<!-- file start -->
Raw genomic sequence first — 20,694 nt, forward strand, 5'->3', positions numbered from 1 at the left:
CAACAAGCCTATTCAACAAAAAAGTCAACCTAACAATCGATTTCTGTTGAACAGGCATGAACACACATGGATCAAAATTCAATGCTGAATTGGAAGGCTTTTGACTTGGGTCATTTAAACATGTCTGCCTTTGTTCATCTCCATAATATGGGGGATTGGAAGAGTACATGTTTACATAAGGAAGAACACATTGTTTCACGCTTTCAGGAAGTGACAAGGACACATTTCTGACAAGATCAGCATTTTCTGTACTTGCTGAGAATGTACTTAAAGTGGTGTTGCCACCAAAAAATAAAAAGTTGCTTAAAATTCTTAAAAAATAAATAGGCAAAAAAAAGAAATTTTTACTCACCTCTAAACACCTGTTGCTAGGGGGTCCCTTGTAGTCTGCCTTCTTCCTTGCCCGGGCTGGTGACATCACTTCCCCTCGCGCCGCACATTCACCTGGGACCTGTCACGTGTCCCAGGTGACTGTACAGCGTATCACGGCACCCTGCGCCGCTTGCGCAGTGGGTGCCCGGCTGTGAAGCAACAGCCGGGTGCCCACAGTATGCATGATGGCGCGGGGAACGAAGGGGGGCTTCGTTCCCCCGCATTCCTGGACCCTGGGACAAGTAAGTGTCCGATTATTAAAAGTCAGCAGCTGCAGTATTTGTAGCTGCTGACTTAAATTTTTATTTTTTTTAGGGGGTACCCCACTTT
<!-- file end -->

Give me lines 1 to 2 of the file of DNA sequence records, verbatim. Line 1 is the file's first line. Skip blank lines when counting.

Raw genomic sequence first — 20,694 nt, forward strand, 5'->3', positions numbered from 1 at the left:
CAACAAGCCTATTCAACAAAAAAGTCAACCTAACAATCGATTTCTGTTGAACAGGCATGAACACACATGGATCAAAATTCAATGCTGAATTGGAAGGCTTTTGACTTGGGTCATTTAAACATGTCTGCCTTTGTTCATCTCCATAATATGGGGGATTGGAAGAGTACATGTTTACATAAGGAAGAACACATTGTTTCACGCTTTCAGGAAGTGACAAGGACACATTTCTGACAAGATCAGCATTTTCTGTACTTGCTGAGAATGTACTTAAAGTGGTGTTGCCACCAAAAAATAAAAAGTTGCTTAAAATTCTTAAAAAATAAATAGGCAAAAAAAAGAAATTTTTACTCACCTCTAAACACCTGTTGCTAGGGGGTCCCTTGTAGTCTGCCTTCTTCCTTGCCCGGGCTGGTGACATCACTTCCCCTCGCGCCGCACATTCACCTGGGACCTGTCACGTGTCCCAGGTGACTGTACAGCGTATCACGGCACCCTGCGCCGCTTGCGCAGTGGGTGCCCGGCTGTGAAGCAACAGCCGGGTGCCCACAGTATGCATGATGGCGCGGGGAACGAAGGGGGGCTTCGTTCCCCCGCATTCCTGGACCCTGGGACAAGTAAGTGTCCGATTATTAAAAGTCAGCAGCTGCAGTATTTGTAGCTGCTGACTTAAATTTTTATTTTTTTTAGGGGGTACCCCACTTT